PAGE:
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UNC basketball went 2-1 in this year's Maui Invitational. Here's what we learned

UNC men's basketball team talks during a time-out of the championship game of the Maui Invitational Tournament in Asheville, N.C. on Wednesday, Dec. 2, 2020. UNC lost the championship to Texas 69-67. Photo courtesy of Brian Spurlock/Camping World Maui Invitational.

The No. 14 North Carolina basketball team fell to No. 17 Texas on Wednesday, 69-67, clawing back from a 12-point first-half deficit only to see Longhorn guard Matt Coleman III nail a game-winning jumper with 0.1 seconds left. 

The loss moves UNC to 3-1, denying them a Maui Invitational championship and exposing some early-season flaws that head coach Roy Williams and company will look to patch up. Here are three takeaways from the game — and the Maui tournament as a whole.

Free throws, free throws, free throws

“There were a lot of things we could’ve done better,” center Armando Bacot said plainly after the game.

Yup. The Tar Heels shot just 1-9 from 3-point range against the Longhorns, committed 14 turnovers — eight of which were in the first 11 minutes of play — and did little to stymie the opposition from deep, allowing Texas to sink nine of 22 3-point attempts themselves. 

Despite all that, though, Bacot could’ve been striking a much different tone postgame if the Tar Heels weren’t a dreadful 18 of 32 from the free throw line. In a game decided by a single possession, that can’t happen.

“We missed three free throws in the last two minutes,” Williams said. “At the end of the game, you’ve got to make three throws.”

This season, UNC is shooting 61.9 percent from the line through four games — not good, but especially worrying for a team so reliant on paint points and offensive production in the front court. The combination of Bacot, Garrison Brooks, Day’Ron Sharpe and Walker Kessler was 10 for 20 from the stripe on Wednesday; combine that with any other poor offensive metric — shoddy outside shooting, a bad case of the turnover bug — and you’ve got a recipe for disaster, one North Carolina is all too familiar with after last season.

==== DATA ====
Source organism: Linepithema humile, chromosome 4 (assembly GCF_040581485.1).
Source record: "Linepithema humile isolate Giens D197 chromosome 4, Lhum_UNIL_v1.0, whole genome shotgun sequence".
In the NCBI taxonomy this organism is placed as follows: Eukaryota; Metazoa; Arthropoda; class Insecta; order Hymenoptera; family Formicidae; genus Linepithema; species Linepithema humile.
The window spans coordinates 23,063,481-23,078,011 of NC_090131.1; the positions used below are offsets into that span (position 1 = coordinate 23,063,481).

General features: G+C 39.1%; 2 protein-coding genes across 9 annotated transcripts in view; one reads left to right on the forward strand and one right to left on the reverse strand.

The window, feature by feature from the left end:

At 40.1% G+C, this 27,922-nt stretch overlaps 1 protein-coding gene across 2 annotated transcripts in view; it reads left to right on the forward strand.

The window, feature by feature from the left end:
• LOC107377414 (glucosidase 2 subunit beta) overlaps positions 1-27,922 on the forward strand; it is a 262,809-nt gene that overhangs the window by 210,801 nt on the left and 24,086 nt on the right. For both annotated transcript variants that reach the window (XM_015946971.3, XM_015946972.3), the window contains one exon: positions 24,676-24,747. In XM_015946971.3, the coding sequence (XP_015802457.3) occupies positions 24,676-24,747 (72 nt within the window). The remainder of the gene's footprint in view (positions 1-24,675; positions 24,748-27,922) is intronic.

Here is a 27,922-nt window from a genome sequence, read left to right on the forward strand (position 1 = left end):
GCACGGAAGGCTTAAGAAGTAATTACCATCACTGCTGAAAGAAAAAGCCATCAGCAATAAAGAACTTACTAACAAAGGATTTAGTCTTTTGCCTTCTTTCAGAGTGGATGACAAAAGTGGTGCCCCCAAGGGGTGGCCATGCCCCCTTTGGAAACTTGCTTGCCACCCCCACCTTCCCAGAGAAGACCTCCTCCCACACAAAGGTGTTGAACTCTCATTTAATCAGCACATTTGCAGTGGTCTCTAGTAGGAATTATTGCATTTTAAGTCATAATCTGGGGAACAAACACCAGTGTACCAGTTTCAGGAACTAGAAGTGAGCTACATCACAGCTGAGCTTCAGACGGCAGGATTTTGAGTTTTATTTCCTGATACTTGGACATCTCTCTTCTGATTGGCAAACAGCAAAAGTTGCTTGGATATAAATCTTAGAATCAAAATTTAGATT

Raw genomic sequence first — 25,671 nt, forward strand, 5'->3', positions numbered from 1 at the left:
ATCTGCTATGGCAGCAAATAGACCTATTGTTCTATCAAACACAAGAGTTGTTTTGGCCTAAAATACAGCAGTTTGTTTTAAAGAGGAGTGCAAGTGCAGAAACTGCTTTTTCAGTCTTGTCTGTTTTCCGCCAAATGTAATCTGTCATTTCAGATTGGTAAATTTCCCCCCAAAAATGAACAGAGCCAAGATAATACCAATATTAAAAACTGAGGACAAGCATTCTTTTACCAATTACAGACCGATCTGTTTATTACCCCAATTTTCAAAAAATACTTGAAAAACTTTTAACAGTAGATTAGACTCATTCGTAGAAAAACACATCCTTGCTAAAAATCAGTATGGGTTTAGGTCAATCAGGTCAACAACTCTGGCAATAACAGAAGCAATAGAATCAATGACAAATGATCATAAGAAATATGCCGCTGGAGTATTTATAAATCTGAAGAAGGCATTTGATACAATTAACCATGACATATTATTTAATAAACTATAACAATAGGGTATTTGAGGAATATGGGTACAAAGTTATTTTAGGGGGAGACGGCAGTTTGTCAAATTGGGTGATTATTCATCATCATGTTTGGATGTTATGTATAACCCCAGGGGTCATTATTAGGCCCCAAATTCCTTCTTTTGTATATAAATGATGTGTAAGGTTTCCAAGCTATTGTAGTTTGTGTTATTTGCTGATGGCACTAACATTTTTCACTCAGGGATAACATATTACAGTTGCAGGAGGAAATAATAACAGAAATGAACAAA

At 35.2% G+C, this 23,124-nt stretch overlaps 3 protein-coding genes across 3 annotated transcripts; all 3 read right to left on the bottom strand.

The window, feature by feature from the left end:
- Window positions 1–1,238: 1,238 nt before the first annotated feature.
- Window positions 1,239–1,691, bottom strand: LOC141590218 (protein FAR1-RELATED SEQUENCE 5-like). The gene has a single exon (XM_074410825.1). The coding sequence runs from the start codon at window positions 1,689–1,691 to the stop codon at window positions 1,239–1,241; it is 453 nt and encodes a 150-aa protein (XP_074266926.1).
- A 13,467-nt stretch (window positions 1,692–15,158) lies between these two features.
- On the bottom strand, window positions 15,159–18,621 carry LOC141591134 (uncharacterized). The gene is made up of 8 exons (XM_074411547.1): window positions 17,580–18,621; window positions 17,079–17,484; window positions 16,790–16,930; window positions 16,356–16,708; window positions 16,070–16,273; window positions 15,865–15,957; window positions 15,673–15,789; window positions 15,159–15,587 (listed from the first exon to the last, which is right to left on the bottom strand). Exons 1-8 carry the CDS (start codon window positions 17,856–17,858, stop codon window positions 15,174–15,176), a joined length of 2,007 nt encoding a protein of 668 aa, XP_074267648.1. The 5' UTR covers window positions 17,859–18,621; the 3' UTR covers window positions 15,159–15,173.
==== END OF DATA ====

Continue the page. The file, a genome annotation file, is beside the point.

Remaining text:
Backcourt still a work in progress

There’s no cause to overreact here. In college basketball, a first-year point guard who shows up with everything together is the exception, not the rule. It’s even rarer in Chapel Hill, where everyone from Raymond Felton to Joel Berry II has spoken openly about the struggles of learning Williams’ fast-paced system.

The question, as always, is how quickly the next batch of UNC guards can adapt. Consider this year’s backcourt basically on schedule in that regard.

RJ Davis has been North Carolina’s most consistently impressive rookie, having reached double-digit points in every game so far including a team-high 16 against UNLV. But he also has the benefit of not having to handle the ball full-time; he’s notched just six assists this season to go along with eight turnovers. 

More worrying for Tar Heel fans is Caleb Love, who coughed it up five times against Stanford and four times against Texas and hasn’t yet shot above 50 percent from the field in a game this season. 

Still, cooler heads should prevail on this one. Patience is a virtue, and all that. Coby White, for example, shot just 37 percent and averaged 2.4 turnovers through his first handful of college games. That season, Williams and his team harped on their continued belief in White; the same generosity should (and will) be extended to Love.

“You’ve gotta shoot a higher percentage,” Williams said of his point guard. “Zero assists, four turnovers, that’s not good. But I love him to death as a kid. He’s gonna work really hard, and I think he’s going to learn all those things.”

In the meantime...

The offense should run through Brooks

The Preseason ACC Player of the Year has had a decent start to 2020-21, recording games of 14 points against UNLV and 18 points against the Longhorns. But one gets the feeling Garrison Brooks is capable of more. That’d mean a steadier diet of plays and shots for the senior forward, plus a smidge more aggression on his part when he’s in scoring position. 

Against No. 3 Iowa on Tuesday, for example, expect Williams to lean on the veteran Brooks — not just setting the tone defensively against the Hawkeyes’ Luka Garza, but carrying the bulk of the scoring load, showing his teammates the way on both ends.

“We’re still learning, still getting better every day,” Brooks said after the Texas loss.

Through four games, that’s been the theme of the Tar Heels’ season. They haven’t blown anybody’s doors off, but they’ve done enough to show they’ll be a tough opponent come March. (In case you didn’t believe that before the year started.)

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If history’s any indication, the backcourt will continue to progress. And some additional free throw shooting in practice will do the Tar Heels some good. In the meantime, though, leaning on Brooks seems to be the move, allowing this iteration of North Carolina plenty of time to reach its final form, whatever that might be.


@DTHSports |